|SM U-21 (Germany)|
SM U-18 (first row, first from the right)
|Career (German Empire)|
|Ordered:||25 November 1910|
|Builder:||Kaiserliche Werft Danzig|
|Laid down:||27 October 1911|
|Launched:||8 February 1913|
|Commissioned:||22 October 1913|
|Fate:||22 February 1919 - Sunk in an accident in position 54.19N, 03.42W while on passage to surrender..|
|Commissioned:||21 September 1915|
|Decommissioned:||1 October 1916|
|Fate:||returned to Imperial German Navy command|
|Class & type:||German Type U 19 submarine|
650 t (720 short tons) ↑|
837 t (923 short tons) ↓
|Length:||64.15 m (210 ft 6 in)|
|Beam:||6.1 m (20 ft 0 in)|
|Height:||7.30 m (23 ft 11 in)|
|Draught:||3.58 m (11 ft 9 in)|
2 × MAN 8-cylinder two stroke diesel motors with 1,700 PS (1,700 hp)
2 × AEG double Motordynamos with 1,200 PS (1,200 hp)
320 rpm ↓
15.4 knots (28.5 km/h) ↑|
9.5 knots (17.6 km/h) ↓
9,700 nautical miles (11,200 mi; 18,000 km) @ 8 kn ↑|
80 nautical miles (92 mi; 150 km) @ 5 kn ↓
|Test depth:||50 m (164 ft 1 in)|
|Boats & landing |
|Complement:||4 officers, 31 men|
4 x 50 cm (19.7 in) torpedo tubes (2 each bow and stern) with 6 torpedoes|
1 × 8.8 cm (3.5 in) SK L/30 gun (from 1916 2 ×)
Imperial German Navy:|
SM U-21 was one of the most famous U-boats to serve in the Imperial German Navy in World War I. She was the first submarine to sink a ship with a self-propelled torpedo. She also sank the British battleships HMS Triumph and HMS Majestic. U-21 survived the war and sank while under tow by a British warship in 1919.
Outbreak of War
Ordered in 1911 and built by the Imperial Shipyard in Danzig, U-21 was commissioned in 1913. In August 1914 at the outbreak of war, she was stationed at Heligoland, as part of the Third Half Flotilla (Second Flotilla). She was commanded by Otto Hersing, who stayed with her until the end of the war. On her third war patrol, she sighted the Royal Navy scout cruiser, HMS Pathfinder off the coast of St Abbs Head in Scotland, on 5 September 1914. A single torpedo hit the cruiser's hull causing a boiler explosion which in turn ignited the ship's magazine. Pathfinder sank within four minutes and only 18 of her crew of 268 survived. This was the first ship to be sunk by a submarine-launched self-propelled torpedo - the USS Housatonic had been sunk in 1864 with a spar torpedo, a simple charge fixed to a pole. U-21 was also the first U-boat to enter the Irish Sea. On 29 January she shelled the airship sheds on Walney Island off Barrow-in-Furness, but was driven off by shore batteries.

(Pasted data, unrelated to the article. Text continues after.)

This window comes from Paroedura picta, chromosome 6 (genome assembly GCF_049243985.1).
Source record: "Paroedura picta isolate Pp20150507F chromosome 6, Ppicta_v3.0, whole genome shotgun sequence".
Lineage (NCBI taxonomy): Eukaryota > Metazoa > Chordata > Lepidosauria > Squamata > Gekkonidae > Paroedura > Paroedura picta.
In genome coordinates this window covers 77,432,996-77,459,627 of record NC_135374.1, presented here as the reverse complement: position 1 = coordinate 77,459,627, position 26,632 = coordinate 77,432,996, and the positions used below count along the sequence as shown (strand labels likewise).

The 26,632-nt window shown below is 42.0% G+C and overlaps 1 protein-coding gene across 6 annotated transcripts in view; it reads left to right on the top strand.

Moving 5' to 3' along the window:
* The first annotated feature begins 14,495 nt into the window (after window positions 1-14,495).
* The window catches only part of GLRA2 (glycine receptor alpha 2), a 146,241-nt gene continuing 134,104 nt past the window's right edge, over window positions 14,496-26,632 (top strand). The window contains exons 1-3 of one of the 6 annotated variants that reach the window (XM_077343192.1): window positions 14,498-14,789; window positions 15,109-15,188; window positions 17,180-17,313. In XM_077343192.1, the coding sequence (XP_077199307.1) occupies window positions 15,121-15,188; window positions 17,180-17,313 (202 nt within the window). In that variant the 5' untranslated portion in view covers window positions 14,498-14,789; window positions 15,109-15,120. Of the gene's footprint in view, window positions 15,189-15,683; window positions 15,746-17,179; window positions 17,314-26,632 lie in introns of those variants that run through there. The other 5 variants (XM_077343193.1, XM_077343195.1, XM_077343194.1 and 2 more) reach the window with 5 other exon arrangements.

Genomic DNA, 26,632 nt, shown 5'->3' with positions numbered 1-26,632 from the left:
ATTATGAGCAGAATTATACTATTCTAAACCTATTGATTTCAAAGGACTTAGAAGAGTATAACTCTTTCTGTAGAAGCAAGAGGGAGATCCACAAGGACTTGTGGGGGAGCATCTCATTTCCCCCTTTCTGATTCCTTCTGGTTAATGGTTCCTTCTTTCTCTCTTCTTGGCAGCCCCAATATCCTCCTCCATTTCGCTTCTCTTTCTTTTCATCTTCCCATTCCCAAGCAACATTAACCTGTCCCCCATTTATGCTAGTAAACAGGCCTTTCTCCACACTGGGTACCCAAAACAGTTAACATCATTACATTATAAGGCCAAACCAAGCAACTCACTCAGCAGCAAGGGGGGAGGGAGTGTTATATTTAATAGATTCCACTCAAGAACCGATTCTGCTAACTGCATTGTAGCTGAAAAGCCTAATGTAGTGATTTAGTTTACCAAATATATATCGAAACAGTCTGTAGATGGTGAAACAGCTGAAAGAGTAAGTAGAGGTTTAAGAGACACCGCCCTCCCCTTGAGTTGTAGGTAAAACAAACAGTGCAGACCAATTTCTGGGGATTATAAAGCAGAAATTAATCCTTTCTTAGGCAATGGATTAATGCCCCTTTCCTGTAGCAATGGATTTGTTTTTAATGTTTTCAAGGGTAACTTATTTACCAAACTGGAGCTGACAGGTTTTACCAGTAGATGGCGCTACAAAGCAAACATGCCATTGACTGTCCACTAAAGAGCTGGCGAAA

In the Mediterranean 1915-17
On 5 June 1915, U-21 was transferred to the Mediterranean Sea to support Germany's ally, Turkey. During this voyage, she evaded air attack in the Strait of Gibraltar and became the first U-boat to enter the Mediterranean and the first submarine to refuel at sea. Arriving off Galipoli on 25 May, she sighted the pre-Dreadnought battleship, HMS Triumph, which was at anchor bombarding Turkish coastal artillery at Gaba Tepe. Approaching to within 300 metres, Hersing fired a single torpedo, which penetrated the Triumph's torpedo nets and then her hull. She began to list and capsized within 10 minutes; 73 of her crew of nearly 600 were lost. Most of the British and French battleships were withdrawn, but two days later, it was felt that it would be safe for HMS Majestic to resume the bombardment, close inshore and surrounded by transport ships and torpedo nets. U-21 fired two torpedoes through a gap in the barricade and the Majestic quickly sank; 40 of her crew were lost. The U-boat had been spotted by an RNAS aircraft flown by Wing Commander Samson which made several bombing runs. Hersing escaped by diving under the French battleship Henri IV; when the U-boat reappeared later, Samson had run out of bombs and could only fire his rifle at her.
U-21 retired to İstanbul. On 4 July she sank the French transport ship Carthage and then made her way into the Adriatic Sea, where she joined the Deutsche U-Flotilla Pola, based at Cattaro. From 21 September 1915 until 16 October 1916 she was flying the flag of the Austro-Hungarian Navy, which assigned her the number U-36. On the 8th February 1916, she sank the French armored cruiser Amiral Charner off the Syrian coast.
End of the War
In March 1917 she joined the High Seas Fleet in Kiel. The U-21 survived the war and still under Hersing's command, accidentally sank on 22 February 1919 in the North Sea while under tow by a British warship. Some accounts maintain that she was scuttled by Hersing, who took up potato farming after the war. During the war, U-21 sank a total of 40 Allied ships (113,580 tons) and damaged two further ships (8,918 tons).
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